HOWEVER: I'm so shallow and easy to please when it comes to monster movies and TV shows that The Strain is doing just enough to keep me watching. Put simply, I'm never get tired of seeing a vampire's face open up to shoot a feeding tube into some poor sap's jugular. Maybe it's the lazy summer days that promote brain vacations, but I love that stuff. So I'm willing to let a lot of ridiculous things slide as long as a few key boxes are checked throughout the hour, and I think "For Services Rendered" successfully checked them with its opening scene (someone finally acted normal as infected beasts approached; thanks, Chief from Battlestar Galactica!) and the arrival of the BlackulOps at the end.
Let's go on a little tangent with the BlackulOps, as they potentially open up some exciting new territory. (If you've read the books, kindly keep your trap shut!) They're almost certainly old vampires who've been doing this for a while, and their ability to not immediately eat those kids makes me think they might be infected with a mutated version of the original strain that's currently turning everyone else into thirsty, uncontrollable brutes. These vampires have retained some of their humanity, much like Thomas Eichhorst (hmmm), and they have enough self control to branch out on their own and not suck dry every human they encounter. If we consider the situation from a scientific angle, perhaps these vampires follow a societal structure that's similar to that of an ant colony or a beehive, with most of the infected slowly becoming drones and other, more evolved vampires keeping things under control?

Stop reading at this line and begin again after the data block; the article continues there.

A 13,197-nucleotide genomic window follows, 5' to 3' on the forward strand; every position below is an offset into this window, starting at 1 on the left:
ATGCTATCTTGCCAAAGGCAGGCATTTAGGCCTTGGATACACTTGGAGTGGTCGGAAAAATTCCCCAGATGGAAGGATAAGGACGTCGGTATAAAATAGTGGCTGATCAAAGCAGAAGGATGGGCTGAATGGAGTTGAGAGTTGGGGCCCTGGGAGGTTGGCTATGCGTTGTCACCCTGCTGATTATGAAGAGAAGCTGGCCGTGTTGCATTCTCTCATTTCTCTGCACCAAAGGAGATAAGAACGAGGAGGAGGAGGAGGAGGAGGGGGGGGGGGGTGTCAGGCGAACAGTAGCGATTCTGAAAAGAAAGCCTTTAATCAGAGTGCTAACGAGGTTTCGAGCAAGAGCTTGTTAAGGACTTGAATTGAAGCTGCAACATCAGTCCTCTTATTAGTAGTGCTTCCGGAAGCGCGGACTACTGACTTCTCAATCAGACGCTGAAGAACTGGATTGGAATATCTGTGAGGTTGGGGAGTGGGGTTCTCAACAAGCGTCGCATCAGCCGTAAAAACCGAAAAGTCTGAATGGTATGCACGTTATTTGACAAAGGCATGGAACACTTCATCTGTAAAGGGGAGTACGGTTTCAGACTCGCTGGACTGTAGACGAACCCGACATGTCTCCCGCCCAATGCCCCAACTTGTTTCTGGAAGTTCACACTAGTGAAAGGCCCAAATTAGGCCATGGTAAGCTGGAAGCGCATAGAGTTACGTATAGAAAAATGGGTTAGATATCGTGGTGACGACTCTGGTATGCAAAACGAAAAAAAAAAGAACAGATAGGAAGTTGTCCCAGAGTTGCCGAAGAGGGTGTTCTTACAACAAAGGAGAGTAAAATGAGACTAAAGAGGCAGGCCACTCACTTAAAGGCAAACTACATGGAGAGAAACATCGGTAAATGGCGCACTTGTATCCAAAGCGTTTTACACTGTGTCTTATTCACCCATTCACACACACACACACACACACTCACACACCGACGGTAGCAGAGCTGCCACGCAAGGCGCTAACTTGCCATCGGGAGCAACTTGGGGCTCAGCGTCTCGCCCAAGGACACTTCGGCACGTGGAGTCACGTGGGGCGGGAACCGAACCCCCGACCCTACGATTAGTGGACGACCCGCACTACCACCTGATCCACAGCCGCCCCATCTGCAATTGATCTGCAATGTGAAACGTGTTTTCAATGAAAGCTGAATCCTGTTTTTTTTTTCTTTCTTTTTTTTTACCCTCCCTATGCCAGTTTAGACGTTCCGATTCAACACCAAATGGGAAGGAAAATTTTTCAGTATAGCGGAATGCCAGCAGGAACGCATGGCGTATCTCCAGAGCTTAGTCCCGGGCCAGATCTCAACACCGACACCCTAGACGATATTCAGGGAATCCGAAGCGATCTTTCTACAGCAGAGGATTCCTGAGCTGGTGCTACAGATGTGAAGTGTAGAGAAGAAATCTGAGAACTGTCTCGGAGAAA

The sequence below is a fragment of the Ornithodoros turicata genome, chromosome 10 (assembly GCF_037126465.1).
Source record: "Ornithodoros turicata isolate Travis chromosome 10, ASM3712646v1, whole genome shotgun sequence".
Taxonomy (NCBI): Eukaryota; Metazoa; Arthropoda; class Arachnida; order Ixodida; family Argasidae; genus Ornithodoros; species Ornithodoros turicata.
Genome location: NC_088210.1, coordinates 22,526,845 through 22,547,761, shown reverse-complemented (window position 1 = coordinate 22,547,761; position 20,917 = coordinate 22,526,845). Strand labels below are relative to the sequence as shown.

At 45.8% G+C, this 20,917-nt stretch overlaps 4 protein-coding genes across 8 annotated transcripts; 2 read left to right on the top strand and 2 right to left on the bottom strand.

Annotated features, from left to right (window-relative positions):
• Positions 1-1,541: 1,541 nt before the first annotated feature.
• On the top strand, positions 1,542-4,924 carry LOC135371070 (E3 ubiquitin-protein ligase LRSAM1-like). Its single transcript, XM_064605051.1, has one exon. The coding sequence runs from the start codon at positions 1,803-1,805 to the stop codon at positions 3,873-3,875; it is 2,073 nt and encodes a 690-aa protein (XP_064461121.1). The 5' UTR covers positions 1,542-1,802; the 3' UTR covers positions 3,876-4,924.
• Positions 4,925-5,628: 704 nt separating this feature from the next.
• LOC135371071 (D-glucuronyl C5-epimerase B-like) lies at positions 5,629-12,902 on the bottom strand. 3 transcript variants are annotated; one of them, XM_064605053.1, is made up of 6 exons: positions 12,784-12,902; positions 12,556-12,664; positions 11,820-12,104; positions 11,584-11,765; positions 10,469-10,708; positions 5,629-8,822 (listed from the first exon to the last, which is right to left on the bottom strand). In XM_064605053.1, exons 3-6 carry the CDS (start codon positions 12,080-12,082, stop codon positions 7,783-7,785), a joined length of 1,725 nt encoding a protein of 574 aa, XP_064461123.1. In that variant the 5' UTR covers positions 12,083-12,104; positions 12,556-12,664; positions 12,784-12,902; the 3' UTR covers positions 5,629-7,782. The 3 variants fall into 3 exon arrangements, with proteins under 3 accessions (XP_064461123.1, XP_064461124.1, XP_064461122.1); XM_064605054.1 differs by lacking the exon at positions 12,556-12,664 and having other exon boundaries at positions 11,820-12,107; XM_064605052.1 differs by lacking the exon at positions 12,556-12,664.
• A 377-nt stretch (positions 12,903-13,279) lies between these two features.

Aside from that, there's much left to digest from "For Services Rendered," as the story crept forward slowly and The Strain made it through another hour without the start of a full-blown chaotic outbreak. People are starting to wear protective breathing masks, though, so they seem concerned even though the news would rather cover days-old press conferences of Joan talking about suing Regis Airlines or run headlines about Gabe's canceled concert. The introduction of the BlackulOps at least introduces a new layer that will hopefully be explored next week. Actually, it'd better be explored next week, because while The Strain is riding along by including just enough scenes full of projectile blood-sucking straws, monster autopsies, disgusting transformations, and vampire attacks, it can't coast through a few seasons on gore alone. (I'll still watch, though.)
– Was that it for Aaron Douglas (Joan's husband)? He showed up for one episode and got eaten and that's it?
– Uh-oh! Looks like New York City is under attack from selective cell phone service, as Douglas's character was able to receive one call but not make another. Or is that like every day? Cell phones, amirite?
– Is Jim back in your good graces after helping out the team again? I think he's still coming off as kind of a putz. Obviously he had to help them stop the outbreak because it's his fault, but he seems to be dragging his feet with every choice he makes.
– The audio trickery when Thomas was talking to Jim in the train station was totally radical.
AIRED ON 10/30/2016
Season 3 : Episode 10